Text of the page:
By Jan Mulcrone and Nancy A. Kelly
June 18, 2009
The University of Michigan Health System Human Resources’ planning journey began eight years ago, knowing that we needed to start a journey that ensured we would have the talent to meet future demand and keep UMHS as the place where people choose to come for health care and talented employees choose to work. Health care is in a unique situation. As the baby boomers begin retirement, the general population is aging, and fewer people are entering the workforce, a ‘Perfect Storm’ is created of increasing demand and decreasing supply. This is further compounded by technology advancements that create an ever-increasing demand for more sophisticated skills to accomplish our patient care mission. Amazing things happen every day in our institution, and it takes the best talent to make that difference.
So, what’s an employer to do? We partnered with a team of our leaders to create a Workforce Investment Plan that included a multi-pronged approach to attract the best and the brightest and to make sure we retain our incredible talent.
Some unique aspects of the plan include School Outreach Programs where we partner with middle and high schools to increase interest in health care careers by showcasing the variety of career opportunities beyond doctors and nurses. A Youth Mentoring Program allows us to give back to the community while creating future health care staff interest among local high school students and a Careers Web site has a student portal with the opportunity to walk in the virtual shoes of members of our health care team.
Our employee recognition initiatives include the You’re Super Program, which takes the patient comment card to the next level by providing a certificate of appreciation for excellent service. A You’re Super certificate and lapel pin is presented to the employee along with a quarterly recognition event that honors our awardees. Many of our employees have badge lanyards covered with You’re Super pins; they truly have become a “badge of honor,” proving that sometimes the most effective recognition is the simplest.
In analyzing turnover we learned our highest vulnerability is in the first three years of employment. To stop “new hire flight” we assessed root causes through interviews, surveys and a CEO breakfast series with new hires to listen and learn their views. We modified our orientation expectations to go beyond the “musts” of compliance requirements by including best practice activities to engage new employees.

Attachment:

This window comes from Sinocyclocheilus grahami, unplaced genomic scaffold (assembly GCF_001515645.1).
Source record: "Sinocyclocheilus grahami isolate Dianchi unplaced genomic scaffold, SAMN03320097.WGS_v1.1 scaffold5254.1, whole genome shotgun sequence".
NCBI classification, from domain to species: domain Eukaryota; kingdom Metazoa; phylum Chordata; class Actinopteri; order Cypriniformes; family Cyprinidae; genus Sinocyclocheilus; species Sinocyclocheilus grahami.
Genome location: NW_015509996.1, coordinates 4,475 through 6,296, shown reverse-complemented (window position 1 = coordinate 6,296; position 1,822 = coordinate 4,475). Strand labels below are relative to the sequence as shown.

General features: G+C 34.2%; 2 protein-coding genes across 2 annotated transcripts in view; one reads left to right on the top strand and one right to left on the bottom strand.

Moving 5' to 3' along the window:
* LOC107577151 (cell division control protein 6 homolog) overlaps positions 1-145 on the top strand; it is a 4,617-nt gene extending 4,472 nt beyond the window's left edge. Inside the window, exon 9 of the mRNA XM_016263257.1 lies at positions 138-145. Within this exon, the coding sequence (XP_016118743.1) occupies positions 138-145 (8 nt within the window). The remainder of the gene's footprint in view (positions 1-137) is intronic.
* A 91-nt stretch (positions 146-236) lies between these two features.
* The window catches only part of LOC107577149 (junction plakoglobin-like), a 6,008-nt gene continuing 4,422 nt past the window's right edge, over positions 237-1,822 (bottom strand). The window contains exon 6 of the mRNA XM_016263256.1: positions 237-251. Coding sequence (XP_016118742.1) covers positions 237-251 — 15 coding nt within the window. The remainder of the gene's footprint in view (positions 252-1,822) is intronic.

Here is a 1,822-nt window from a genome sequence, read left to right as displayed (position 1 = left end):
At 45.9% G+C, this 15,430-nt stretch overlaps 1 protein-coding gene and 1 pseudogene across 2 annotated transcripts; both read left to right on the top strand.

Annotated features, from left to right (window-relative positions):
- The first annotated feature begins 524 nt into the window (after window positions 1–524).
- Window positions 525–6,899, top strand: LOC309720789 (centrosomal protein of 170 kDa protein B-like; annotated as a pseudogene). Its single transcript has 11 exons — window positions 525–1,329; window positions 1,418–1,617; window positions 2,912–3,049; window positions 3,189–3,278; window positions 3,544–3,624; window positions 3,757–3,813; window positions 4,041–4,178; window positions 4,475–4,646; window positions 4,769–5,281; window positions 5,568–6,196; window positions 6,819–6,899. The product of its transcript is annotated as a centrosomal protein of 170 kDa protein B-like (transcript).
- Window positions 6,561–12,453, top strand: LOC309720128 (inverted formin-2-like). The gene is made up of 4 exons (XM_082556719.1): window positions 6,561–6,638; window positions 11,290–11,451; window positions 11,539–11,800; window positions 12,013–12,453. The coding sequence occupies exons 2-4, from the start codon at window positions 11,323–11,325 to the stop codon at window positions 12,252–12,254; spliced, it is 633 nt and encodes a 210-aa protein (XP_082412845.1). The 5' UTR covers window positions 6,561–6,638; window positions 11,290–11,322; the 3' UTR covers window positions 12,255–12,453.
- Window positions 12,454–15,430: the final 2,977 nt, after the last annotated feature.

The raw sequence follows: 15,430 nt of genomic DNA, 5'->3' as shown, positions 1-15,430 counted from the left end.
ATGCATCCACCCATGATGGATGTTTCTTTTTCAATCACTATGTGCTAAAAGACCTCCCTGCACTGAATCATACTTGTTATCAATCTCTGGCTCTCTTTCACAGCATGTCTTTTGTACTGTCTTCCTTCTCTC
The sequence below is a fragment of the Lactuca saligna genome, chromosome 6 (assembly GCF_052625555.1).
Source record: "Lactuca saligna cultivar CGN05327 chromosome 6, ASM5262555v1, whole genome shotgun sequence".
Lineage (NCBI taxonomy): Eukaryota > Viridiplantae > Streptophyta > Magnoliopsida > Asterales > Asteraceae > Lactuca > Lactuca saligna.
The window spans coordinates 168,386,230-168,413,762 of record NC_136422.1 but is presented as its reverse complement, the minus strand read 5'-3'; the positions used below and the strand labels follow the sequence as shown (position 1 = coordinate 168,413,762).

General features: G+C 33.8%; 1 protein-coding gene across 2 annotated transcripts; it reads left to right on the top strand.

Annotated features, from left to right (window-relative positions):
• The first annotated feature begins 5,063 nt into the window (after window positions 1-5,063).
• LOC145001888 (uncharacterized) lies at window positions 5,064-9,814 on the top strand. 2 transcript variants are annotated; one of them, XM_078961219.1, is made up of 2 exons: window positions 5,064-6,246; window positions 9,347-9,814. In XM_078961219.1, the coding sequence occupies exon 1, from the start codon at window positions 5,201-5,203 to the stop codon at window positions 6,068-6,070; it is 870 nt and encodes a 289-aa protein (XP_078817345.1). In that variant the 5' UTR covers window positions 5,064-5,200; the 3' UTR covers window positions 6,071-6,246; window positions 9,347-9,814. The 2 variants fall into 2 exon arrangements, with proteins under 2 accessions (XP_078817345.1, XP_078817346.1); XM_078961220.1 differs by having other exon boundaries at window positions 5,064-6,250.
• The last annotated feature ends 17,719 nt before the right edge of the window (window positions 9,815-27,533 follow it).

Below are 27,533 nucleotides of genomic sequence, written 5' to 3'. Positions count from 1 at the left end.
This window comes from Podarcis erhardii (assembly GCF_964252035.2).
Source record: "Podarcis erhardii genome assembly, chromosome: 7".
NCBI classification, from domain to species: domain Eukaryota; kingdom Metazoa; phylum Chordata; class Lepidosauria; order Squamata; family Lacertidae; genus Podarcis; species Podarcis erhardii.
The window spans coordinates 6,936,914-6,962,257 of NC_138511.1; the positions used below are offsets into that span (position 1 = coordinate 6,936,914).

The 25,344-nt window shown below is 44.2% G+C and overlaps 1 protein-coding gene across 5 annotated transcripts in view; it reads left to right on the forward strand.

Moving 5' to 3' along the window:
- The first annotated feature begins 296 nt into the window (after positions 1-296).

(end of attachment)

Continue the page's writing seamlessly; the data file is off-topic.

Recruitment and retention strategies can only take things so far without ensuring you have the environment where employees are engaged and giving discretionary effort that truly makes a difference. Studies show that supervisors, managers - all leaders - have the biggest effect on creating the right environment. A focus on leadership development through a Foundations for Successful Leadership and the Master’s program help supervisors and managers take their skills to the next level as well as sustain them. Finally, an annual Leadership Day brings together top clinical and administrative leaders to focus on renewal and enhancement of leadership skills and strategies.
The foundation that supports all these efforts is the Michigan Quality System (MQS), our management and quality improvement strategy designed to improve Quality, Safety, Efficiency, Appropriateness and Service. The Michigan Quality System adapts the ‘lean thinking’ methods from industry and applies them within UMHS. Aligning with MQS, we revamped our employee suggestion program, as it struggled with falling participation and invented a department-based Everyday Lean Idea program. This program supports empowering employees to find and fix problems for their customers and improve their workplace.
The journey to ensure our future workforce is never-ending. Included on the horizon are plans to create a mentoring program to engage our retirees as mentors for new employees, a fully integrated total rewards strategy, succession planning, and staff retention interviews that focus on career development opportunities. This continuing journey is what creates a Michigan Difference for our employees and our patients.
Jan Mulcrone is director of human resources at the University of Michigan Health System and provides leadership for Talent Management and HR Services. She can be reached at [email protected].
Nancy A. Kelly is director of human resources at the University of Michigan Health System and provides leadership for Retention, Recognition, Payroll and HR regulatory compliance. She can be reached at [email protected]. UMHS was named a Metropolitan Detroit’s 101 Best and Brightest Companies to Work For in 2008 and 2007.